Smith's 115 was his second century of the series and helped Australia to finish the opening day of the Fifth Ashes Test with 326 runs on the board and England already under the cosh at 8-1 as they battle to avoid a 5-0 series sweep.
It was a fifth rescue act in five Test matches in the series from Haddin, who came out 10 minutes after lunch with Australia reeling at 97-5 and scored a 90-ball 75 in a sixth wicket partnership of 128 with Smith.
"It's been outstanding hasn't it?" grinned Smith. "Being in tough circumstances, he just comes in and tries to shift the momentum of the game. He's done it on numerous occasions in this series and credit to him, he's played beautifully. To be able to bat with him and form another partnership was great for the team."
Haddin, 36, had to wait until Adam Gilchrist retired in 2008 to make his Test debut at the age of 30 and it has hardly been plain sailing since.
After playing in two lost Ashes series, he walked away to be with his daughter Mia as she battled cancer two years ago. Haddin showed great resilience to win back his place in the side this year before embarking on his fourth Ashes series still looking for his first triumph.
But it is not just the 465 runs at an average of 66.42, nor the five half-centuries and one century he has scored in his last seven innings against England that have made him such a thorn in the tourists' side.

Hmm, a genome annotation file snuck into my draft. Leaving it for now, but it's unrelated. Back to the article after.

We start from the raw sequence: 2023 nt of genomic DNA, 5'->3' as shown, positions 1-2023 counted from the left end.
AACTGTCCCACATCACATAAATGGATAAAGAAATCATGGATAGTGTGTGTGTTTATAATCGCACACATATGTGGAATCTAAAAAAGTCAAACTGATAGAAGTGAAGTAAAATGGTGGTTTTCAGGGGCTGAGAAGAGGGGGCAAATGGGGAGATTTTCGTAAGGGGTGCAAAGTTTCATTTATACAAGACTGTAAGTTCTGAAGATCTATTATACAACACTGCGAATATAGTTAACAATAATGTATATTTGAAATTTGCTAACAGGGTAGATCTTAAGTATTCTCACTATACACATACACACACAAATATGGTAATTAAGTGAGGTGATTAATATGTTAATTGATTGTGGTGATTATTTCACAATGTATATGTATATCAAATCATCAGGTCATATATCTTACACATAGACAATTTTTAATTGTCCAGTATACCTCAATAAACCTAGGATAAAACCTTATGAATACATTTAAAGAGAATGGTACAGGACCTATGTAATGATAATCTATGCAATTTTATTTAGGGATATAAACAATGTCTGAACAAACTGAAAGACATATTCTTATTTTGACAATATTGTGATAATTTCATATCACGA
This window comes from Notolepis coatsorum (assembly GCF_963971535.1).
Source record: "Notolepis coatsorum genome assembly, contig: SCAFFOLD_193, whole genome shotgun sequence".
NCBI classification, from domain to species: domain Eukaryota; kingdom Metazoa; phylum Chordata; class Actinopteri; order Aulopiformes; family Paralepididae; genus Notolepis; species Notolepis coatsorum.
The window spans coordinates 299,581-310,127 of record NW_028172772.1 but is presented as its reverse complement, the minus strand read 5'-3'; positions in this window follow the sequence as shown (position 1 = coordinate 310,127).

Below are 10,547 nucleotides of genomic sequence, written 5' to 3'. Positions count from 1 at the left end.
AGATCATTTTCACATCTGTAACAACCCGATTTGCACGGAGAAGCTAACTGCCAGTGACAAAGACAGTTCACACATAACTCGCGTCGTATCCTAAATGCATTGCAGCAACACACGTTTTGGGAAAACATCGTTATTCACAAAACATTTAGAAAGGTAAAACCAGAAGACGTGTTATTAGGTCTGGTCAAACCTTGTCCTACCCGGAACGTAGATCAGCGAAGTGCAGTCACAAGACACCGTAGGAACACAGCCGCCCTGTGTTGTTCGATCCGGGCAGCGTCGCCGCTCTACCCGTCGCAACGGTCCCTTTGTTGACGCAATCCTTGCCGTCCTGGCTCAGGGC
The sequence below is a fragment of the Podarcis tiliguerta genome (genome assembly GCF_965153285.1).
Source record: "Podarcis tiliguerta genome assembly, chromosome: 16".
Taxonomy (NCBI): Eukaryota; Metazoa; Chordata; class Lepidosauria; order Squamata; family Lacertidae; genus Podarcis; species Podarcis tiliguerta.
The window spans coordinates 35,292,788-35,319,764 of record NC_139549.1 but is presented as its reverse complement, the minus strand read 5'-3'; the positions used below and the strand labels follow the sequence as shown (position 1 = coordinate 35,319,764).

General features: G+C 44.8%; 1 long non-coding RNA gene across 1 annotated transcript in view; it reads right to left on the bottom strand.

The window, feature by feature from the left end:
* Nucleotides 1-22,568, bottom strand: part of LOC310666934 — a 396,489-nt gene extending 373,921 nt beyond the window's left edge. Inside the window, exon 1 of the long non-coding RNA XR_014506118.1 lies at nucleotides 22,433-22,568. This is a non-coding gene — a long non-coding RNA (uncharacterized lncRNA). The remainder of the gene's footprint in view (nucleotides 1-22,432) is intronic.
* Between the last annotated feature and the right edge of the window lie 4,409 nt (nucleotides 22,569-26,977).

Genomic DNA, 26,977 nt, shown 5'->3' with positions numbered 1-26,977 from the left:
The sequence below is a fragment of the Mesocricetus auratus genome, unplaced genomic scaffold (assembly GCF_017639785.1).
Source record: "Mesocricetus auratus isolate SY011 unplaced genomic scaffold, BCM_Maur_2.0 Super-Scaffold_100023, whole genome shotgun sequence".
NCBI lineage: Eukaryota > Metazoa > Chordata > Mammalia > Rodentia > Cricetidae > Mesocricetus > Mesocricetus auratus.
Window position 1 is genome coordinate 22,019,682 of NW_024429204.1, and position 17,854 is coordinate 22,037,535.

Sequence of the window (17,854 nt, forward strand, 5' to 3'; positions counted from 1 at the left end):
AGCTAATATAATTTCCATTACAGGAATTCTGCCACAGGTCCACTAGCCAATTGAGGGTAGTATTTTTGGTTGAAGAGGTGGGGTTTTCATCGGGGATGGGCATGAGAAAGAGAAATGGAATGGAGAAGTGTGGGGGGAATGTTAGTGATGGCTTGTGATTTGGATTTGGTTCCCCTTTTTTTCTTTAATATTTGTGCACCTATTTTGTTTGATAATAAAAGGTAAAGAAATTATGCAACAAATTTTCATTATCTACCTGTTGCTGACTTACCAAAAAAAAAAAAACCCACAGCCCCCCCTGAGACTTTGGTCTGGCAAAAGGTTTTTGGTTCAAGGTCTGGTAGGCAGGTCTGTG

It is more the timing of his interventions, repeatedly standing up when England have done what is perceived to have been the hard work of removing Australia's top order.
Having been through three successive Ashes series defeats, there is no doubt at all that he is thoroughly enjoying Australia being on top against their oldest rivals. "I think Brad enjoys getting into a little bit of banter on the field and he certainly thrives when the England players are coming at him and he's done it beautifully all series," Smith added.
Haddin is paceman Mitchell Johnson's only rival for player of the series honours and Smith laughed when asked about rumours circulating on Twitter that the Sydney Test might be his last before retirement. "It's news to me," Smith said.
"Brad's in the form of his career at the moment. It's up to him if he wants to leave the game, he's certainly playing great cricket and he'd be a big loss to the Australian team, that's for sure, if he does decide to retire."